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AB1118 Retrospective Study of the Causes of Hospitalizations and Mortality of Rheumatological Inpatients in Singapore General Hospital over 10 Years
  1. W.W.S. Fong,
  2. L.L. Htay,
  3. N.L. Lui
  1. Rheumatology and Immunology, Singapore General Hospital, Singapore, Singapore


Background Causes of death and hospitalizations are well studied in developed countries, but studies are lacking in Asian countries. The Department of Rheumatology and Immunology in Singapore General Hospital was founded in March 2003, and sees about 20,000 patients each year.

Objectives The aim of our retrospective study was to look at the causes of mortality and inpatient hospitalizations over 10 years.

Methods We performed a retrospective study of all patients admitted to the department and demised from March 2003 till February 2013. All inpatient hospitalization records were reviewed. Demographics, date and duration of rheumatological diagnosis, date of death, cause of death, laboratory results and comorbidities were recorded.

Results We found a total of 130 patients in our study. 37 (28.5%) had systemic lupus erythematosus, 30 (23.1%) rheumatoid arthritis, 19 (14.6%) inflammatory myositis, 18 (13.8%) vasculitides, 8 (6.2%) systemic sclerosis, 4 (3.1%) primary Sjogren's, 3 (2.3%) catastrophic antiphospholipid syndrome, 3 (2.3%) calcium pyrophosphate disease, and 8 (6.2%) had other diagnoses. 101 patients were female (female:male =3.5:1). Our patients were multiethnic, consisting of Chinese (77.7%), Malays (10.8%), Indians (8.5%) and others (3.1%). Mean age of diagnosis of the rheumatological condition was 55.9 years ±17.6 years. Median number of hospitalizations was 5.5 (range 1-38) per patient over the 10 years. 64.6% of patients had more than 3 hospitalizations per year prior to death. Median disease duration was 2.8 years (range 0-36.0 years) prior to death. 30.0% of the patients had demised within 6 months of diagnosis. Only 9 (0.1%) of the patients defaulted their appointments.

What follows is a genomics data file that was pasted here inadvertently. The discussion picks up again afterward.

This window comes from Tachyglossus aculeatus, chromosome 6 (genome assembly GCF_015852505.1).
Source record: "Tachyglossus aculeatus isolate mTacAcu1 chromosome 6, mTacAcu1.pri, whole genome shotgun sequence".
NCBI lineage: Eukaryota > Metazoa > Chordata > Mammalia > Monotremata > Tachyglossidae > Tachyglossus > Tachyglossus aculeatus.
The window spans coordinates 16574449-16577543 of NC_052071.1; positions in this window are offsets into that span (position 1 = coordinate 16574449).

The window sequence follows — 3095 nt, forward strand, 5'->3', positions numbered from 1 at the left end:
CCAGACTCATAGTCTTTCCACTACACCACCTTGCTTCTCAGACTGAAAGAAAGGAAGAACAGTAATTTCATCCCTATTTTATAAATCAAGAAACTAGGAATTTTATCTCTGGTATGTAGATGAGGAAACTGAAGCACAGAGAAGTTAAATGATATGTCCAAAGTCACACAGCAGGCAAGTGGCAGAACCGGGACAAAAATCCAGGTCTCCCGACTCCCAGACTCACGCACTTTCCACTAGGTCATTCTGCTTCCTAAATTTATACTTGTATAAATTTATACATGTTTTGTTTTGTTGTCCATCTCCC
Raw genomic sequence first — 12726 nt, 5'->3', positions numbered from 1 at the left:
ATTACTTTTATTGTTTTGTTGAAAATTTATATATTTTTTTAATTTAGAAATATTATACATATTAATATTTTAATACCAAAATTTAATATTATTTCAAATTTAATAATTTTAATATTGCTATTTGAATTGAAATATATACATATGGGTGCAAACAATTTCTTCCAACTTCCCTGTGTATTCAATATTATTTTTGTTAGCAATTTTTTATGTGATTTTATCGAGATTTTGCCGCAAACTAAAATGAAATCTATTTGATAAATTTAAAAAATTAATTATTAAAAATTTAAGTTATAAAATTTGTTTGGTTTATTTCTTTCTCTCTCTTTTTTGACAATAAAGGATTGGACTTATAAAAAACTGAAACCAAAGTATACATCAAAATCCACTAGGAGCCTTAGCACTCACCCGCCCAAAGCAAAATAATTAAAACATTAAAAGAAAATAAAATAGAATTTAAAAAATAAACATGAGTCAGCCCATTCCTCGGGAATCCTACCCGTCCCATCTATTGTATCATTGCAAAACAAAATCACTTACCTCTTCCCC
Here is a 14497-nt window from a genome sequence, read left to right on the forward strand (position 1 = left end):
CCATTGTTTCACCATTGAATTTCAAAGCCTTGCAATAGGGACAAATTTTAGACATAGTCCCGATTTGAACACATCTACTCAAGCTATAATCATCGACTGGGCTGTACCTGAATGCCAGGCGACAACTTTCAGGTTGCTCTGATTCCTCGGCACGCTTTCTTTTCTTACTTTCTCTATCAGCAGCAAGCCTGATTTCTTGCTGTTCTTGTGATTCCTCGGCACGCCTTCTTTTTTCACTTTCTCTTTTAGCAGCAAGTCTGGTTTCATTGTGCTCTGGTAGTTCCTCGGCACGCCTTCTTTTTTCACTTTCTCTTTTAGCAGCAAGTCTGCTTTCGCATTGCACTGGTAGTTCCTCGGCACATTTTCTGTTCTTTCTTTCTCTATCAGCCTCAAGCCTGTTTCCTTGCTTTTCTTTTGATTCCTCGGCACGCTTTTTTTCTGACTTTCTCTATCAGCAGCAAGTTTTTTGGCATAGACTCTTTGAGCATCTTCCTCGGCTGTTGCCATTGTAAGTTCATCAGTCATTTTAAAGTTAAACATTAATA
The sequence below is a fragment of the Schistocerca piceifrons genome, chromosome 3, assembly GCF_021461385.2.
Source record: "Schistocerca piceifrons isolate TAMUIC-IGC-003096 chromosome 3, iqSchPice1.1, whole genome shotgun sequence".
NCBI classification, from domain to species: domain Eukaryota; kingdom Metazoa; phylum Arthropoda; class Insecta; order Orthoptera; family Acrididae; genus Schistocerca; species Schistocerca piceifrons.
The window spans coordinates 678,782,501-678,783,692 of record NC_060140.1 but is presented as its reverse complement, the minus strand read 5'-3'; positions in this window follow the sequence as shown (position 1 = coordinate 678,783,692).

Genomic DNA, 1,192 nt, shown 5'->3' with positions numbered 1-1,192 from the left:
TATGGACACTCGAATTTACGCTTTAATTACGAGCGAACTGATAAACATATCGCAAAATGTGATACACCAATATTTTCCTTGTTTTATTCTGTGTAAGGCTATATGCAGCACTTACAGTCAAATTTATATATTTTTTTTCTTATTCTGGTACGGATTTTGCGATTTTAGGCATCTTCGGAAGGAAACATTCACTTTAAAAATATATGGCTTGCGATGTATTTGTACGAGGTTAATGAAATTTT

Reasons for hospitalization in order of frequency were: infections (45.4%), worsening renal failure (41.4%), fever (32.3%), arthritis (30.8%), congestive cardiac failure (24.6%), serositis (22.3%), symptomatic interstitial lung disease (20.0%) and cutaneous vasculitis (17.0%). Of all infections, majority were lung infections (89.9%), urinary tract infections (57.6%) and skin and soft tissue infections (32.2%).

Most common comorbidities were related to atherosclerotic disease and traditional cardiovascular risk factors. 54.6% had hypertension, 44.6% hyperlipidemia, 41.5% chronic renal insufficiency, 24.6% diabetes mellitus, 12.3% were smokers, 12.3% had a cerebrovascular event and 6.9% had ischemic heart disease.

Causes of mortality included treatment related infections (36.9%), malignancies (12.3%) and disease-related factors such as cardiovascular involvement (16.2%), interstitial lung disease (10.0%) and gastrointestinal involvement (6.9%).

Majority of patients were on corticosteroids (87.7%), whilst commonly used steroid-sparing agents included hydroxychloroquine (28.5%), azathioprine (22.3%), cyclophosphamide (20%), mycophenolate mofetil (17.7%) and methotrexate (13.8%). Only 21 patients (16.2%) were on biological therapy at the time of demise, 6 on tumour necrosis factor inhibitors and 15 on rituximab. All the patients on cyclophosphamide had developed treatment-related infections.

Conclusions In our cohort, infections were the most common cause of hospitalization and treatment-related infections accounted for the majority of mortalities. Further studies will be needed to determine predictors of mortality, especially in patients that died within 6 months.

Disclosure of Interest None declared

DOI 10.1136/annrheumdis-2014-eular.2029

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